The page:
Control methods for rigid and flexible kinematically redundant robot manipulators
Nguyen, Luong An
de Figueiredo, Rui J. P.; Walker, Ian D.
Doctor of Philosophy
In the coming era of the Space Station Freedom, many robotic manipulators will be working simultaneously on various parts of the space station structure. Since each link of a manipulator is a moving body relative to other bodies, they form a tree structure of interconnected bodies. Undoutedly, many of these manipulators will possess certain degree of flexibility, at links as well as at joints. To describe accurately the dynamics of such a system in a generic way, is certainly not a trivial task. However, if we approximate each flexible link as a long slender beam and assume that flexible joints behave like torsional springs, a scalar set of equations of motion can be derived explicitly for use in real time simulation or control applications. Kinematic redundancy of manipulators has been used in control algorithms to avoid singularities, evade obstacles, minimize joint torques, manipulator kinetic energy, end effector contact forces, etc ... All of these approaches have been associated with rigid manipulators where there are no unpredictable flexible motions. When dealing with flexible manipulators, the flexibility of the system will cause undesired inaccuracy in end effector motion. However, if these manipulators are kinematically redundant, we show in this thesis that their kinematic redundancy can be used to compensate for the end effector motion inaccuracy and in many cases help damp out the vibrations. Based on our newly developed dynamic model of a system of multiple space-based flexible manipulators, control algorithms are designed to regulate the flexibility while maintaining precise tracking of the end effector trajectory. These control algorithms can either utilize a manipulator kinematic redundancy to control its flexibility or borrow other arms' motion to accomplish the same task provided that the arms are interconnected. Kinematic redundancy is also useful in optimizing the robustness of controllers. Given a manipulator's characteristics, parameter uncertainties, desired trajectories and controller design, it can be shown that under certain conditions, the tracking errors in end effector space are L$\sb\infty$ bounded. If the manipulator is kinematically redundant, we show how its redundancy can be used to minimize these tracking error bounds and in some cases, stabilize an unstable system.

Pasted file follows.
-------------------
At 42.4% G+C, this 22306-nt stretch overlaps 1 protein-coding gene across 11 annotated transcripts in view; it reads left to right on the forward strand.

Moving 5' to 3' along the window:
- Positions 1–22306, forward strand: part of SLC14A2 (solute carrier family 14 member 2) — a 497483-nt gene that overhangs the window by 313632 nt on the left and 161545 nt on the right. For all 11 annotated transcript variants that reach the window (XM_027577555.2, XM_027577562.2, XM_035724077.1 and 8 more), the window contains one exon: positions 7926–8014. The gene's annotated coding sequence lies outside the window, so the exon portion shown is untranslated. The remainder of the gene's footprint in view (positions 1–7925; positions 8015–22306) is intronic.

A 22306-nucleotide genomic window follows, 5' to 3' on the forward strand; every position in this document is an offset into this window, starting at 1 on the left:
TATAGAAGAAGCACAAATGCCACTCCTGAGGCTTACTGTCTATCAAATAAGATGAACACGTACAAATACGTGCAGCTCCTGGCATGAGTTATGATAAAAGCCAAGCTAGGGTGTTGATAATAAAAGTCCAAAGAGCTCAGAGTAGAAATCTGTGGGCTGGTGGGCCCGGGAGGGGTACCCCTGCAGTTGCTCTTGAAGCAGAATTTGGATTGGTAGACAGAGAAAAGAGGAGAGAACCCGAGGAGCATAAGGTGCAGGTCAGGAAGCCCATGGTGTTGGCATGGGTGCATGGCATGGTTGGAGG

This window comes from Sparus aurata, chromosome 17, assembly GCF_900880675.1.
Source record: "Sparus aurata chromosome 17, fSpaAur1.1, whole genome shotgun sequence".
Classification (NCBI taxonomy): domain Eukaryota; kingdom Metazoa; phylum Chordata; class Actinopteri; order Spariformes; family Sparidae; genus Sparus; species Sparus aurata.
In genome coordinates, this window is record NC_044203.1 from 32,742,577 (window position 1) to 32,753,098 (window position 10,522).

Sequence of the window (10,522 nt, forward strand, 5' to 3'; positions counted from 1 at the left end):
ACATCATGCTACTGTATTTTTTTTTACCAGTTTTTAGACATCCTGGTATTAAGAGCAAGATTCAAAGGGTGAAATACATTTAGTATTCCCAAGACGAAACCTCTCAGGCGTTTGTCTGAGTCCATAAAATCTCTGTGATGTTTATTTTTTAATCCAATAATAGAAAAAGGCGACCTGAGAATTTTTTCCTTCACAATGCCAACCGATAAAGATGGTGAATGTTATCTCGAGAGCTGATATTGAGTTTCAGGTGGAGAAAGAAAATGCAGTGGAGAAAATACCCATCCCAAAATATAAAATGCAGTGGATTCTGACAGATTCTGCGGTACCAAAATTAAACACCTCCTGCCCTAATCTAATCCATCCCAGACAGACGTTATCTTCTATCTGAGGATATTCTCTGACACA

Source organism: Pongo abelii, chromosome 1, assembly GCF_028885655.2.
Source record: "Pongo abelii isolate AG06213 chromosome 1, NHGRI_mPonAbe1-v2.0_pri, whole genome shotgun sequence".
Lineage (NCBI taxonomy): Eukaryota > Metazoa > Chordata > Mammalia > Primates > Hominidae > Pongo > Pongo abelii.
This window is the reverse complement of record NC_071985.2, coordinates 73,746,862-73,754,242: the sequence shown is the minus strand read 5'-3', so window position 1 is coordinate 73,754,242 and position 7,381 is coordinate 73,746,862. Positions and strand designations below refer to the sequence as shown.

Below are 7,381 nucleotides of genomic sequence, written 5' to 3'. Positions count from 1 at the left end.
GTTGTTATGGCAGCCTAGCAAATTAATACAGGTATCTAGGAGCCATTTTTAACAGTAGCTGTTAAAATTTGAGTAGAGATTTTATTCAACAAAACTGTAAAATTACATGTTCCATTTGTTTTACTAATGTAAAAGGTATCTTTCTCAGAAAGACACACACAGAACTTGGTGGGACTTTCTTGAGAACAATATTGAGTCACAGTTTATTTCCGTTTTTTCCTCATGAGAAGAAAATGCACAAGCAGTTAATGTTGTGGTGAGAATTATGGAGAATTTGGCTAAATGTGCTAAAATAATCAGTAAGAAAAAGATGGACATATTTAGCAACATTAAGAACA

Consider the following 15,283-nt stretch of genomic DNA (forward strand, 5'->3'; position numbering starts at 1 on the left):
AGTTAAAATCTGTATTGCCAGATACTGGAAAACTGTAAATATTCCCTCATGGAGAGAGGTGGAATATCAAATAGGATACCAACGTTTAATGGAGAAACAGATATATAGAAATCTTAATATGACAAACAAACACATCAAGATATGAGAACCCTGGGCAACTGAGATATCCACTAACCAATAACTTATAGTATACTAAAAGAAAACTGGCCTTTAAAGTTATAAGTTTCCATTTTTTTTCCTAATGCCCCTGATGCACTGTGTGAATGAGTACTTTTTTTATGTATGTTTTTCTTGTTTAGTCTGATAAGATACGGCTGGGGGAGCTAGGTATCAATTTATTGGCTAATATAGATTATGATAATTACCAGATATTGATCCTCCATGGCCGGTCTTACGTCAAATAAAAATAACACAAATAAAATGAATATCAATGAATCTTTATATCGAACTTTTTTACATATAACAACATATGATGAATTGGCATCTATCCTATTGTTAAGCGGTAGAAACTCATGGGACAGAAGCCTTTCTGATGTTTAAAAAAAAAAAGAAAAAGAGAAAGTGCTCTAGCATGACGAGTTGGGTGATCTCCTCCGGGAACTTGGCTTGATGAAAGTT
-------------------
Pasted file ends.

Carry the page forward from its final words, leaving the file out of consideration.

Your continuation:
Electronics; Electrical engineering